The Walmart on Antioch’s traffic-impacted Lone Tree Way has received a go ahead from the Antioch Planning Commission to expand the existing 141,499-square-foot store to 175,073 square feet, making it the first Supercenter in the East Bay and an added draw to citizens and non-citizens residing in cities other than Antioch.
Hopefully, opponents will appeal the expansion to council, although, due to anticipated “economic benefits” to the city, I can’t predict the outcome. Even pro-labor supporter Reggie Moore may be tempted aboard this time despite having opposed expansion when he ran for council.
Mr. Moore, a meter reader for PG&E, was at that time president of the American Federation of State, County and Municipal Employees Local 444. Moore vehemently criticized Walmart’s late $50,722 campaign donation to Manny Soliz, a former city council member running for re-election. Soliz lost by fewer than 100 votes to Moore, who subsequently acknowledged that half of his $32,000 campaign was financed by union donations.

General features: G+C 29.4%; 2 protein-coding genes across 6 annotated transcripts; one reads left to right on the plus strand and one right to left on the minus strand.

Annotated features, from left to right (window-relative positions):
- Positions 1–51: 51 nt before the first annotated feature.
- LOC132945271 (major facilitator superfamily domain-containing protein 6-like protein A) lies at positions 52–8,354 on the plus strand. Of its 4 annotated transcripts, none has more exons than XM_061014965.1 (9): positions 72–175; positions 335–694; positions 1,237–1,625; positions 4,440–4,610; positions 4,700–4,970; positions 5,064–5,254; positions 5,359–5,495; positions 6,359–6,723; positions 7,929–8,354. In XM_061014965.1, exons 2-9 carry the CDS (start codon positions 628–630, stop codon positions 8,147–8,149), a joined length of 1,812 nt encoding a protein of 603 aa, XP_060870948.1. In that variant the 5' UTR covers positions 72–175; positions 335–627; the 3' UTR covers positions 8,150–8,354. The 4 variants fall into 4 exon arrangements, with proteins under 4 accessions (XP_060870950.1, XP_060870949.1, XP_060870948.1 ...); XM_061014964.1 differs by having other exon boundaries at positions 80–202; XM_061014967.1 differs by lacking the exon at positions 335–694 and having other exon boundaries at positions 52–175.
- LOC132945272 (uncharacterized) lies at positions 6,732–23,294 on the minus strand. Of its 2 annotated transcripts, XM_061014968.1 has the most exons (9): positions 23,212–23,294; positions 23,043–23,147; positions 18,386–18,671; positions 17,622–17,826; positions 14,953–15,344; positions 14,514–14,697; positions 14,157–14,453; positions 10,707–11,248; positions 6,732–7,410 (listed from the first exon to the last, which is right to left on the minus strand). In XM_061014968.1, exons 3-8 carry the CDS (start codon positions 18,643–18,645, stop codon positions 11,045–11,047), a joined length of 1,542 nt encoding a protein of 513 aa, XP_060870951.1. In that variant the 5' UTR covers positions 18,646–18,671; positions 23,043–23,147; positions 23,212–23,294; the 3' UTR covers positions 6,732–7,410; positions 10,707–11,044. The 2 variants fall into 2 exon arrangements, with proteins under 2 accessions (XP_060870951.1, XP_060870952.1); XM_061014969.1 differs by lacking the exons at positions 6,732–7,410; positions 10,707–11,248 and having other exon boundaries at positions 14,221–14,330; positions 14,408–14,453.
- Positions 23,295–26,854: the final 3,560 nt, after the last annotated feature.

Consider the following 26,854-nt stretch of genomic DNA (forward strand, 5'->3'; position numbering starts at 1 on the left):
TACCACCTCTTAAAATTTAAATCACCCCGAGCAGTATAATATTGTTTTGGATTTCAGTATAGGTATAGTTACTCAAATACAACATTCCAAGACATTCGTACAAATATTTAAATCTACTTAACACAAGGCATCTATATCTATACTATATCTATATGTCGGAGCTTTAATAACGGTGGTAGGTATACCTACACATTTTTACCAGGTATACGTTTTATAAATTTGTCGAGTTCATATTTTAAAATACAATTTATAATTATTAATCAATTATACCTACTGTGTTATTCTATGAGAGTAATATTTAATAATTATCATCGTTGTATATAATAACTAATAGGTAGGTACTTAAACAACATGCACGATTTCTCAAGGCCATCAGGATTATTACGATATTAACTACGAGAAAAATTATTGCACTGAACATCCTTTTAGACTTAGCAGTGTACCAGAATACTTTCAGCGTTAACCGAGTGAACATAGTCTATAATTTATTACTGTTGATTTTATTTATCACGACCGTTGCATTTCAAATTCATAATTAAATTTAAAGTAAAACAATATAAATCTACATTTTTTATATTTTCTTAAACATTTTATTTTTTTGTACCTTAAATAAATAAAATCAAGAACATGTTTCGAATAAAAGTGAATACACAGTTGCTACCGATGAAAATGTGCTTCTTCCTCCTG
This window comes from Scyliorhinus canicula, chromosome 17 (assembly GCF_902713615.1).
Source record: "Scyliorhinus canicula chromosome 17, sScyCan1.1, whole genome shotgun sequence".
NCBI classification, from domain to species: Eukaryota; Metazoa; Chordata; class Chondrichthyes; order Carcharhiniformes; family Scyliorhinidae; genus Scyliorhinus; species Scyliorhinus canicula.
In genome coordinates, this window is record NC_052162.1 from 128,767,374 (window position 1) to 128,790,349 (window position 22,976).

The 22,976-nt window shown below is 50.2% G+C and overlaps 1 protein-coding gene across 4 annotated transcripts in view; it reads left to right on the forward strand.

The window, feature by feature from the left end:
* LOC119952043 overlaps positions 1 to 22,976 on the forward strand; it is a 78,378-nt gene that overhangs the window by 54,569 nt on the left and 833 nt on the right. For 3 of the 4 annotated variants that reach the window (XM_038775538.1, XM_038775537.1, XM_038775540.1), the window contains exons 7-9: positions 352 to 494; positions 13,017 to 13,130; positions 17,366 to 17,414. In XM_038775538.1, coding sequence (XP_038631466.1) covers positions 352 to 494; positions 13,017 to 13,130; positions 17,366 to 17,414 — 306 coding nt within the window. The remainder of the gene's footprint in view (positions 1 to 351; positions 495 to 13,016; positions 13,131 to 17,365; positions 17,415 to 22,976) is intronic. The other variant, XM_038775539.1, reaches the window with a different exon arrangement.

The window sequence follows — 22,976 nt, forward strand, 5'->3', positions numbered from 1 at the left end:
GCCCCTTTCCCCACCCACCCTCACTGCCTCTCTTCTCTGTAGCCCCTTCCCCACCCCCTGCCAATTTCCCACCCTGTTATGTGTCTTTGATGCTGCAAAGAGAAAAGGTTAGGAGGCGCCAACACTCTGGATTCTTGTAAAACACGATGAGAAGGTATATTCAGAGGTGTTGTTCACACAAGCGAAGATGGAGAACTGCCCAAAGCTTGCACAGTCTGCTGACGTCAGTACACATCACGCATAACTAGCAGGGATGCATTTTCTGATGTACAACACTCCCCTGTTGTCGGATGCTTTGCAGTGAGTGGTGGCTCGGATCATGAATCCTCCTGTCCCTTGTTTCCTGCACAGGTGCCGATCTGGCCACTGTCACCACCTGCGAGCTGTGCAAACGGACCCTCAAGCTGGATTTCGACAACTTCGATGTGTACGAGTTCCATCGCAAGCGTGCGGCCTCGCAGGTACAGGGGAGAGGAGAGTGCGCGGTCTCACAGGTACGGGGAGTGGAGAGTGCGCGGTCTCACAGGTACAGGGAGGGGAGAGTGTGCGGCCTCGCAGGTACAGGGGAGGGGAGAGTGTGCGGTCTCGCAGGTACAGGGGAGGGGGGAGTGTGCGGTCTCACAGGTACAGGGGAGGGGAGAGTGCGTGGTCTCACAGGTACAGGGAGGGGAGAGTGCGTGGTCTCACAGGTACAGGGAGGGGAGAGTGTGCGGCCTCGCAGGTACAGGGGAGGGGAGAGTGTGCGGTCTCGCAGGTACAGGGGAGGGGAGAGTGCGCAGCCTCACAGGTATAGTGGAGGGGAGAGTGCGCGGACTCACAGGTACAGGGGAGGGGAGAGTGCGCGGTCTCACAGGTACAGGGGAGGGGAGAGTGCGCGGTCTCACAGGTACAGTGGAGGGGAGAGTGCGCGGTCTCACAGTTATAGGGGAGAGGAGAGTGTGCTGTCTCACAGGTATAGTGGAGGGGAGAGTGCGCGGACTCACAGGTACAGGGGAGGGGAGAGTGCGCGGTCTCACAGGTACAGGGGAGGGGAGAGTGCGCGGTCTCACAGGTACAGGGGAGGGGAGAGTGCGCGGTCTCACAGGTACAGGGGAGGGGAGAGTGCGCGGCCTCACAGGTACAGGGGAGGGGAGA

I find numerous reasons, in addition to the traffic impact on Lone Tree Way, as to why any Walmart expansion should be denied, none of which were addressed in the staff report or by the Planning Commission:
1. Superstores drive out existing retail centers. Raley’s, Safeway and Lucky are already hanging on by a thread as evidenced by the fact that locating grocery outlets farther out in southeast Antioch resulted in the closure of stores such as the Mt. View Market on 10th Street and Lucky on Somersville Road.
2. 80 percent of Walmart suppliers are based in China and 70 percent of the goods on their shelves come from China. In Washington, D.C., Walmart’s PAC uses money and influence to oppose strengthening U.S. port security.
3. The U.S. Department of Labor has filed wage and hour violations against Walmart, which in 2005 paid a $11 million fine for hiring illegal labor; i.e., undocumented immigrants working for a janitorial contract service hired by Walmart in 21 states. In California, Wal-Mart has appealed a $192 million award for not providing employee meal and rest breaks in accordance with California labor law.
4. Walmart is constantly criticized for lack of adequate security measures, being more interested in profits than in customer protection. In hindsight, even the current Walmart should have been required to hire security personnel and have monitored cameras and enhanced lighting in the parking area in order to prevent purse snatching and assaults.
Barbara Zivica, Antioch